Storage Devices

Gigabyte UD PRO 512GB Solid State Drive Review

How good is good enough?

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Gigabyte UD PRO 512GBWith the release of Gigabyte’s UD PRO line of SATA SSDs, Gigabyte is moving towards being a one-stop shop for everything PC, sans CPU. Gigabytes line of SSDs is aimed at the masses as they are inexpensive. The UD Pro line comes in both 256 GB and 512 GB flavors. They offer SATA III speeds and utilize Toshiba’s 3D NAND. Gigabyte boasts a 200 terabyte total write capacity and 1.8 million hours of use all wrapped up in a 3-year warranty.

Review Sample Provided by: Gigabyte
Product Name/Link to Website: UD PRO 512GB Solid State Disk
Product was given in exchange for work done to produce this review.

Gigabyte UD Pro box saves on fancy artwork and gets right down to it on the back of the box. On the rear of the box, you’ll find the specifications in multiple languages.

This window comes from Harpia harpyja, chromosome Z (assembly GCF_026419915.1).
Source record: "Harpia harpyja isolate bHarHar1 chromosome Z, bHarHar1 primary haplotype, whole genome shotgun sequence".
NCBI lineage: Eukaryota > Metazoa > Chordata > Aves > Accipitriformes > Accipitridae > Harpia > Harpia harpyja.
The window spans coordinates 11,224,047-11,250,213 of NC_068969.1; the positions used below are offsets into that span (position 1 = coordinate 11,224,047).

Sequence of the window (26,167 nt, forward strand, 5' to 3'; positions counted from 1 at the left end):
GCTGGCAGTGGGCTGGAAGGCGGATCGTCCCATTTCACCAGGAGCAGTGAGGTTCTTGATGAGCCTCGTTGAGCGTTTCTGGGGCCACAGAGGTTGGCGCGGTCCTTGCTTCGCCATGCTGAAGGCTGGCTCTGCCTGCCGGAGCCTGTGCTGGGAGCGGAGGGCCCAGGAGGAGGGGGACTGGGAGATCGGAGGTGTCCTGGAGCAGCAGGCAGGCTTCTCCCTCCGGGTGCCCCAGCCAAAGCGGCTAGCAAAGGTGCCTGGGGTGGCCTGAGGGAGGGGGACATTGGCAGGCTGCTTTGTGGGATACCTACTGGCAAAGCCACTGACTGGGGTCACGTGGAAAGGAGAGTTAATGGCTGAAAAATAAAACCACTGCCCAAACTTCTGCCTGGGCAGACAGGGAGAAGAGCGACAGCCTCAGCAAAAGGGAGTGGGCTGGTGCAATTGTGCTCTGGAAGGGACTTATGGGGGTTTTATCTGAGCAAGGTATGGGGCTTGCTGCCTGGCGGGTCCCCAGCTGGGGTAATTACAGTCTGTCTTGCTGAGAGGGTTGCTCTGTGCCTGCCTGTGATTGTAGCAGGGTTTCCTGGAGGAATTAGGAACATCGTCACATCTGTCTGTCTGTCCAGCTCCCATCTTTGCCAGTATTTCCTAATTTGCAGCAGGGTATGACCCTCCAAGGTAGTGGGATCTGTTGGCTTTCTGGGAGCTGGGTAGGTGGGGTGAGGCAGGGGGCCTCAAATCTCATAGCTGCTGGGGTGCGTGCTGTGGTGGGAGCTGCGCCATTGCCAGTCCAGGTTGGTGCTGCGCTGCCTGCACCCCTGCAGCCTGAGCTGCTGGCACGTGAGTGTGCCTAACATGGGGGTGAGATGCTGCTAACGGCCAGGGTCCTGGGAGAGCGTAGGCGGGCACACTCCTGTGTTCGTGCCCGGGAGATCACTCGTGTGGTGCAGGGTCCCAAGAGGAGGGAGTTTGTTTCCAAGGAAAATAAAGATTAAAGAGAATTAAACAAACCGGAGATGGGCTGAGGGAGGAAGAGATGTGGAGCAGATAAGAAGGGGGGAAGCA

After the drive is unpacked from the box and the thin plastic shell, you’re left with well, the Gigabyte UD Pro SSD. The kit includes the drive and a pamphlet for documentation. There’s not much else that needs to be included.

Gigabyte kept the design of the UD Pro extremely simple. On the top of the drive is the company name and on the bottom of the drive is the product sticker that features information such as serial number and manufacture date. The shell of the drive is made out of metal rather than plastic.

Cracking the shell open reveals the electronics. The actual PCB size is just over a 1/3 of the size of the whole drive.

Large and in charge of the Gigabyte UD Pro SSD is the PHISON S10 SATA to flash controller. While it is a little older controller firmware and hardware revisions should have matured this series and should but reliability issues to bed. The UD Pro should serve you well for years to come.
Gigabyte UD PRO 512GB

The UD Pro uses Toshiba’s 3D TLC NAND as the flash for the drive. Both sides of the PCB are populated with the Toshiba ICs.
Gigabyte UD PRO 512GB

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Tom Brokaw

Tom is a network and computer hardware enthusiast. He has been reviewing hardware products around for various sites around the net since 1999. He has modded a few cases back in the day, such as cutting a side window or two.

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